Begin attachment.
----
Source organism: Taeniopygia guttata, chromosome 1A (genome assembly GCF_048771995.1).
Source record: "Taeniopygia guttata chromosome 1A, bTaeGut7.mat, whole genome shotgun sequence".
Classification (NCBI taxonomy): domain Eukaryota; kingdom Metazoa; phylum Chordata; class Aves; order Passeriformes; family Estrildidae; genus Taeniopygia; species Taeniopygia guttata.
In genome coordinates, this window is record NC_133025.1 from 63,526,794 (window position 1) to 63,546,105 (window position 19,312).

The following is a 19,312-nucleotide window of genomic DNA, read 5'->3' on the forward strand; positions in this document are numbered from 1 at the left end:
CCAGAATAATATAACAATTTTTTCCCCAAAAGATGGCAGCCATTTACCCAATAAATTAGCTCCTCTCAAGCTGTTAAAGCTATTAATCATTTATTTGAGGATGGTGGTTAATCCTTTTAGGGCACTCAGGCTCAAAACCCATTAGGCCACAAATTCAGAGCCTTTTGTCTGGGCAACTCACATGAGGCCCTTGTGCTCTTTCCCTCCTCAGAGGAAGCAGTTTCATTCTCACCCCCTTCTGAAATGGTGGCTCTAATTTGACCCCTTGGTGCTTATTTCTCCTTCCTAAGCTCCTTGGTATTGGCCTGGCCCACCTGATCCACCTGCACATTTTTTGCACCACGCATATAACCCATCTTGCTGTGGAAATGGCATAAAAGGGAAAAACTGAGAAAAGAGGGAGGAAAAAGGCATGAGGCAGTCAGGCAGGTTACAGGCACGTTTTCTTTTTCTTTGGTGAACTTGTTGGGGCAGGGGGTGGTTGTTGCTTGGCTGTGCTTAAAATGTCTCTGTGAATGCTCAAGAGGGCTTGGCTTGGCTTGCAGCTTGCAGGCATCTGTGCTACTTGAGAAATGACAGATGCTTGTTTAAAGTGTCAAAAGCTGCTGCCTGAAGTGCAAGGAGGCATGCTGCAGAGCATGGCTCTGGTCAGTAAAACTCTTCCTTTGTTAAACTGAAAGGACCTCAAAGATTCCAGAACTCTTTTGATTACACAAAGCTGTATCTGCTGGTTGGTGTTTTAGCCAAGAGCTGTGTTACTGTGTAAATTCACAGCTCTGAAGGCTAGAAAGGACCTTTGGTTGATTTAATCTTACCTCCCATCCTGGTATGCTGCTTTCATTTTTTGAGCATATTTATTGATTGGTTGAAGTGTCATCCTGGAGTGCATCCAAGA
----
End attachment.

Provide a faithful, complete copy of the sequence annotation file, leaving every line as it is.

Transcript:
Source organism: Taeniopygia guttata, chromosome 1A (genome assembly GCF_048771995.1).
Source record: "Taeniopygia guttata chromosome 1A, bTaeGut7.mat, whole genome shotgun sequence".
Classification (NCBI taxonomy): domain Eukaryota; kingdom Metazoa; phylum Chordata; class Aves; order Passeriformes; family Estrildidae; genus Taeniopygia; species Taeniopygia guttata.
In genome coordinates, this window is record NC_133025.1 from 63,526,794 (window position 1) to 63,546,105 (window position 19,312).

The following is a 19,312-nucleotide window of genomic DNA, read 5'->3' on the forward strand; positions in this document are numbered from 1 at the left end:
CCAGAATAATATAACAATTTTTTCCCCAAAAGATGGCAGCCATTTACCCAATAAATTAGCTCCTCTCAAGCTGTTAAAGCTATTAATCATTTATTTGAGGATGGTGGTTAATCCTTTTAGGGCACTCAGGCTCAAAACCCATTAGGCCACAAATTCAGAGCCTTTTGTCTGGGCAACTCACATGAGGCCCTTGTGCTCTTTCCCTCCTCAGAGGAAGCAGTTTCATTCTCACCCCCTTCTGAAATGGTGGCTCTAATTTGACCCCTTGGTGCTTATTTCTCCTTCCTAAGCTCCTTGGTATTGGCCTGGCCCACCTGATCCACCTGCACATTTTTTGCACCACGCATATAACCCATCTTGCTGTGGAAATGGCATAAAAGGGAAAAACTGAGAAAAGAGGGAGGAAAAAGGCATGAGGCAGTCAGGCAGGTTACAGGCACGTTTTCTTTTTCTTTGGTGAACTTGTTGGGGCAGGGGGTGGTTGTTGCTTGGCTGTGCTTAAAATGTCTCTGTGAATGCTCAAGAGGGCTTGGCTTGGCTTGCAGCTTGCAGGCATCTGTGCTACTTGAGAAATGACAGATGCTTGTTTAAAGTGTCAAAAGCTGCTGCCTGAAGTGCAAGGAGGCATGCTGCAGAGCATGGCTCTGGTCAGTAAAACTCTTCCTTTGTTAAACTGAAAGGACCTCAAAGATTCCAGAACTCTTTTGATTACACAAAGCTGTATCTGCTGGTTGGTGTTTTAGCCAAGAGCTGTGTTACTGTGTAAATTCACAGCTCTGAAGGCTAGAAAGGACCTTTGGTTGATTTAATCTTACCTCCCATCCTGGTATGCTGCTTTCATTTTTTGAGCATATTTATTGATTGGTTGAAGTGTCATCCTGGAGTGCATCCAAGA